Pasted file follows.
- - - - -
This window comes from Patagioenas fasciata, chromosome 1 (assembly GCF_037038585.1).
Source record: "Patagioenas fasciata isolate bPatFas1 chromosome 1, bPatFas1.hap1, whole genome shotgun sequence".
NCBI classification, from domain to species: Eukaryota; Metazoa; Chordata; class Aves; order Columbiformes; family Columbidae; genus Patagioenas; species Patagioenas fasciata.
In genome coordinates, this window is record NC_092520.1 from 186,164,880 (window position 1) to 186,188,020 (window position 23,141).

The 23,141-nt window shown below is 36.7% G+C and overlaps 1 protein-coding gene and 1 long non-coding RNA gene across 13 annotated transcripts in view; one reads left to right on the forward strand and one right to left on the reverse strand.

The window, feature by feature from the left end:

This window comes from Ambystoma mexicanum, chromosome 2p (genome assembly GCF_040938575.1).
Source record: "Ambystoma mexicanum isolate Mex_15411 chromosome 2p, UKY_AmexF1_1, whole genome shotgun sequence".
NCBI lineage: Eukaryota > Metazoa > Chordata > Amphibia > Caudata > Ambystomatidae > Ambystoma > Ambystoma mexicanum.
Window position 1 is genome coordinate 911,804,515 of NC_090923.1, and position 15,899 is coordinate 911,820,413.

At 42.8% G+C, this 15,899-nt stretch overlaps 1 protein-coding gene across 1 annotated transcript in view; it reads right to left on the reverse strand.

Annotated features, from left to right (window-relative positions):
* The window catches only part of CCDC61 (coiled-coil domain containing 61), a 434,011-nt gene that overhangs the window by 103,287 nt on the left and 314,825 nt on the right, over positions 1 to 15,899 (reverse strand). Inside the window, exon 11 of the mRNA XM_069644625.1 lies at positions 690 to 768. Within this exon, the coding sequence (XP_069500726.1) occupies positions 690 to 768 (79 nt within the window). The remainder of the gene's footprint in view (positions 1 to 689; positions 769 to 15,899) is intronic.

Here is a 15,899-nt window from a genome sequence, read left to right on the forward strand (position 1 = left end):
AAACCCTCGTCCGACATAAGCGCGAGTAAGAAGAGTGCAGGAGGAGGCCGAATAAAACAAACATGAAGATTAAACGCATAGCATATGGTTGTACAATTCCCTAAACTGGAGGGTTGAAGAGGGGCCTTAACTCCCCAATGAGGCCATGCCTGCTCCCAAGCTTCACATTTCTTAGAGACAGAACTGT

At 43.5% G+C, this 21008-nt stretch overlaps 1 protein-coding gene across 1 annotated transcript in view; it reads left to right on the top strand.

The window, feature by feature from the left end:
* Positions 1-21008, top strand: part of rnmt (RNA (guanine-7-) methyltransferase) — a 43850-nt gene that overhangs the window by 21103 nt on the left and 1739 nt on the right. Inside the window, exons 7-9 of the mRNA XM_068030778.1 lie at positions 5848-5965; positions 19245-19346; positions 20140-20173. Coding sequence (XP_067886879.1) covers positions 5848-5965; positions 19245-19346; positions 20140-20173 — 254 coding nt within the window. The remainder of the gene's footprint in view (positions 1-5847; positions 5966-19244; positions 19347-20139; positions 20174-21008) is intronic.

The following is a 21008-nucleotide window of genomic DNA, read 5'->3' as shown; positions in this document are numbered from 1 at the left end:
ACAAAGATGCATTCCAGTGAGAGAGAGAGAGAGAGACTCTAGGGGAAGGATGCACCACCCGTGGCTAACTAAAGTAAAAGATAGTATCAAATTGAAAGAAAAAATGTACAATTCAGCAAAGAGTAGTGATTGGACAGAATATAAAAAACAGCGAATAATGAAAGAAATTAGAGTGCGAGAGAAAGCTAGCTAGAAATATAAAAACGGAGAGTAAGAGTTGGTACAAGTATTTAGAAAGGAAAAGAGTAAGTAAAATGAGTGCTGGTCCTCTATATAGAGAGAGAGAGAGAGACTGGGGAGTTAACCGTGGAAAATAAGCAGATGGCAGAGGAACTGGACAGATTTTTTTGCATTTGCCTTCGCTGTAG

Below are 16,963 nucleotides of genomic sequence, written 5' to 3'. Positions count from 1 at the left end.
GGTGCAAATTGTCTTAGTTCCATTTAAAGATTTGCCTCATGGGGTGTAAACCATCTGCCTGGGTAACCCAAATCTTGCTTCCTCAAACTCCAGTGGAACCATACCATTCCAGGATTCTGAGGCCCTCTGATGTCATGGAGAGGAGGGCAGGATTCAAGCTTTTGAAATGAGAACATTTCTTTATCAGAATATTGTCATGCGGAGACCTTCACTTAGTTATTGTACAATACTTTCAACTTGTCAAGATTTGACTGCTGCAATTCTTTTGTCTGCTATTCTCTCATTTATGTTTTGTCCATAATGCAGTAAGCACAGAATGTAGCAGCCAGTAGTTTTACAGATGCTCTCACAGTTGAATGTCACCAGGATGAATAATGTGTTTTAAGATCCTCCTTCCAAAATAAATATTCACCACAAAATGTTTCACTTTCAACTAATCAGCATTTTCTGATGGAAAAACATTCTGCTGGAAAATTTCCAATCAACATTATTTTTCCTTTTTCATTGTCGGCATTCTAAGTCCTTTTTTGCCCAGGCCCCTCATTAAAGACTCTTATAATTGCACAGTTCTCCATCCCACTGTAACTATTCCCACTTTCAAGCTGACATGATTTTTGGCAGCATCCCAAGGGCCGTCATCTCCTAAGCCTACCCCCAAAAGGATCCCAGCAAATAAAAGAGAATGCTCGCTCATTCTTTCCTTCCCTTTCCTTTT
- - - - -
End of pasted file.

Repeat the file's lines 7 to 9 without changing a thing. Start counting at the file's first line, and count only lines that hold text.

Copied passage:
This window comes from Ambystoma mexicanum, chromosome 2p (genome assembly GCF_040938575.1).
Source record: "Ambystoma mexicanum isolate Mex_15411 chromosome 2p, UKY_AmexF1_1, whole genome shotgun sequence".
NCBI lineage: Eukaryota > Metazoa > Chordata > Amphibia > Caudata > Ambystomatidae > Ambystoma > Ambystoma mexicanum.